Thus I was interested to see this article in the Washington Post recently about the attempts to establish a causal link between access to medical marijuana and a decrease in painkiller related deaths. There had been studies suggesting that access to medical marijuana was associated with lower rates of overdose related deaths since this JAMA paper was published in 2014, and those findings were repeated and broadened in 2015 with this paper. Both papers found increased access to medical marijuana reduced painkiller related deaths by up to 25% over states with no such access. This showed at least some promise of moving towards a causal link, as it established a reproducible consistent association.
This was not without it’s critics. When the Washington Post covered the story about the 2015 paper, they interviewed a skeptical researcher who pointed out that painkiller users are at higher risk for overdose when they use medical marijuana as well. Proponents of medical marijuana pointed out that this only studied those who were prescribed painkillers. If it could be established that access to medical marijuana reduced the number of painkiller prescriptions being written, then you could actually start to establish a plausible and coherent theory….2 more links on the chain of causality.
Long story short, that’s what this new paper did. They took a look at how many prescriptions your average physician wrote in states with legal medical marijuana vs those without, and found this:
As a balance, they also looked at other drugs that had nothing to do with medical marijuana (like antibiotics or blood thinners) and discovered there was no difference in those prescription rates.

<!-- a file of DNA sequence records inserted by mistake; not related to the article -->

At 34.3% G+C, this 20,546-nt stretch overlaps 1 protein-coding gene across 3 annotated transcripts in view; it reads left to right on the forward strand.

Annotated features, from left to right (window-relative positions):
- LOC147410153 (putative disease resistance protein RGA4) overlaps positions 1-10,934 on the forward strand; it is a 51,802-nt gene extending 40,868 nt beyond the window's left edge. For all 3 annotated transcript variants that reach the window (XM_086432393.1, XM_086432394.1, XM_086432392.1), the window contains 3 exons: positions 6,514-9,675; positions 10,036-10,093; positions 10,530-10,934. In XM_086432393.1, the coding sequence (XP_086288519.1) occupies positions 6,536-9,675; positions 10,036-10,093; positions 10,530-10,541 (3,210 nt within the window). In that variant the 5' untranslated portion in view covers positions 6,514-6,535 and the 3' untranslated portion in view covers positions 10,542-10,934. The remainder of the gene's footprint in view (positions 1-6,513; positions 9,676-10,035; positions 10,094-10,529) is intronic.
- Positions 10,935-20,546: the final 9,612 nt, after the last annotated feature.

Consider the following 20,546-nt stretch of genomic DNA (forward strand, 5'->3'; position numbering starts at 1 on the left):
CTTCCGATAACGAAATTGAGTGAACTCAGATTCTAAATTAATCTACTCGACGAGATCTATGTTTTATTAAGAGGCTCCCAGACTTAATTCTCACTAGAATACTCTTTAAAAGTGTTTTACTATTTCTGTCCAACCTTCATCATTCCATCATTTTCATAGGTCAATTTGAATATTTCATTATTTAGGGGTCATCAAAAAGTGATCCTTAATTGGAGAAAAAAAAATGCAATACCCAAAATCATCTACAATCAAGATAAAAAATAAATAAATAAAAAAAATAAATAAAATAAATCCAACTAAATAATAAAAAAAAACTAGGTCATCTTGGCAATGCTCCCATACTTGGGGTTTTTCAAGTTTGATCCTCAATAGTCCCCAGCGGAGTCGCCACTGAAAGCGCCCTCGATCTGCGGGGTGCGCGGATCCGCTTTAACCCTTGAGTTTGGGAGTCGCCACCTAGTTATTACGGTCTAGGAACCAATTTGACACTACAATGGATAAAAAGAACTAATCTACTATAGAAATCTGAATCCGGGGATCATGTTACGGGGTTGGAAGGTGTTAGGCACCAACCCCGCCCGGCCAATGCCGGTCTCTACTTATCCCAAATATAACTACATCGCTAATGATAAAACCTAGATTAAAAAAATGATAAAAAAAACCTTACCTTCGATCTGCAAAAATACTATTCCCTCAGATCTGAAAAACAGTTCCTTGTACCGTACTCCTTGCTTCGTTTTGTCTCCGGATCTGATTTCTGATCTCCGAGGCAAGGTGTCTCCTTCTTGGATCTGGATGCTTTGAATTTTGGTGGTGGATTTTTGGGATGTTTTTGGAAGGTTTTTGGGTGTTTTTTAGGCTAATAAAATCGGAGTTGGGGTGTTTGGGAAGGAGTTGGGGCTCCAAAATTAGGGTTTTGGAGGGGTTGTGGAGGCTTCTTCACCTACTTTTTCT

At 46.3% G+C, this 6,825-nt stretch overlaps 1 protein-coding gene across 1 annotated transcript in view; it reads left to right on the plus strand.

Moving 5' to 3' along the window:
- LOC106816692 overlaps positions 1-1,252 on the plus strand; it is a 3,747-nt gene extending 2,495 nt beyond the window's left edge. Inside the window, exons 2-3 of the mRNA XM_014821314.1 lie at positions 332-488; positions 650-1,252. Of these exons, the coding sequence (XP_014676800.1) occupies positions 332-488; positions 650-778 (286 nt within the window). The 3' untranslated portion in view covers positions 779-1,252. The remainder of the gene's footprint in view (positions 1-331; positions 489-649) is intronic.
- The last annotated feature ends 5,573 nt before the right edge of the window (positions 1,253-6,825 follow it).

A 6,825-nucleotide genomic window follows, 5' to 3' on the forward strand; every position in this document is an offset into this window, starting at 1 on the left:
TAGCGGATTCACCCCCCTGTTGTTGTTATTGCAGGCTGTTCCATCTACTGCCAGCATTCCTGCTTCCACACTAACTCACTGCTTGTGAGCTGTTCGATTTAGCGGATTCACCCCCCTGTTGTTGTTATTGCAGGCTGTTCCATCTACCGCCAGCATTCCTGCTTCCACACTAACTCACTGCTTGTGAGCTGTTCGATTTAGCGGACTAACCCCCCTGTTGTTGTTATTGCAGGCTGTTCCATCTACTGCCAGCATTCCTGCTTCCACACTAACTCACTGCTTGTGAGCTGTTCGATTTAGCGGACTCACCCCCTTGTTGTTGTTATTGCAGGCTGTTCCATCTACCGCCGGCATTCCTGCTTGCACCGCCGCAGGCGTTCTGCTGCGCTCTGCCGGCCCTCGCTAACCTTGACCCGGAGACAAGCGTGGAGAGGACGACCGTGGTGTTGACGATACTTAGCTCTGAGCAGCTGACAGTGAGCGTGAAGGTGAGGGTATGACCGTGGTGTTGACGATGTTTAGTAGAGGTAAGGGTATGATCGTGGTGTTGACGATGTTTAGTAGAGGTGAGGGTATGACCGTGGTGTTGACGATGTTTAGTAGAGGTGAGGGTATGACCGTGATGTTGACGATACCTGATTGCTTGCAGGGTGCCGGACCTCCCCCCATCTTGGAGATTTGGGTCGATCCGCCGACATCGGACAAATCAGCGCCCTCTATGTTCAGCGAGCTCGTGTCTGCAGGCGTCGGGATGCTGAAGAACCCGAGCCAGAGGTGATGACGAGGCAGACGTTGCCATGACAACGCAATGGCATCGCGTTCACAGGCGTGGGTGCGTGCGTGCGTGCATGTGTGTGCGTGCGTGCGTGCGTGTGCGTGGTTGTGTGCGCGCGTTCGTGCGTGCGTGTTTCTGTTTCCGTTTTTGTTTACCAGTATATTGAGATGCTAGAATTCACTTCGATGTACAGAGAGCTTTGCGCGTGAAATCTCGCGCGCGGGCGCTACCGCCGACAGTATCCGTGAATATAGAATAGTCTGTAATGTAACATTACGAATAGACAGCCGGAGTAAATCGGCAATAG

While the numbers for anxiety and depression medication are interesting, they may only translate in to a handful of patients per year. That pain medication number on the other hand is pretty damn impressive. 1,826 doses of painkillers could actually translate in to at least half a dozen patients per physician (if you’re assuming daily use for a year) or more if you’re assuming less frequent use. This gives some pretty hefty proof that medical marijuana could be lowering overdose rates by lowering the number of patients getting a different painkiller prescription to begin with.
I’d be interested to see if there’s a dose response relationship here….within the states that have legal medical marijuana, do states with looser laws/more access see even lower death rates? And do those states with the lower overdose death rates see an increase in any other death rates, like motor vehicle accidents?
Interesting data to ponder, especially since full legalization is on my state ballot this November. Regardless of the politics however, it’s a great example of how to slowly but surely make a case for causality.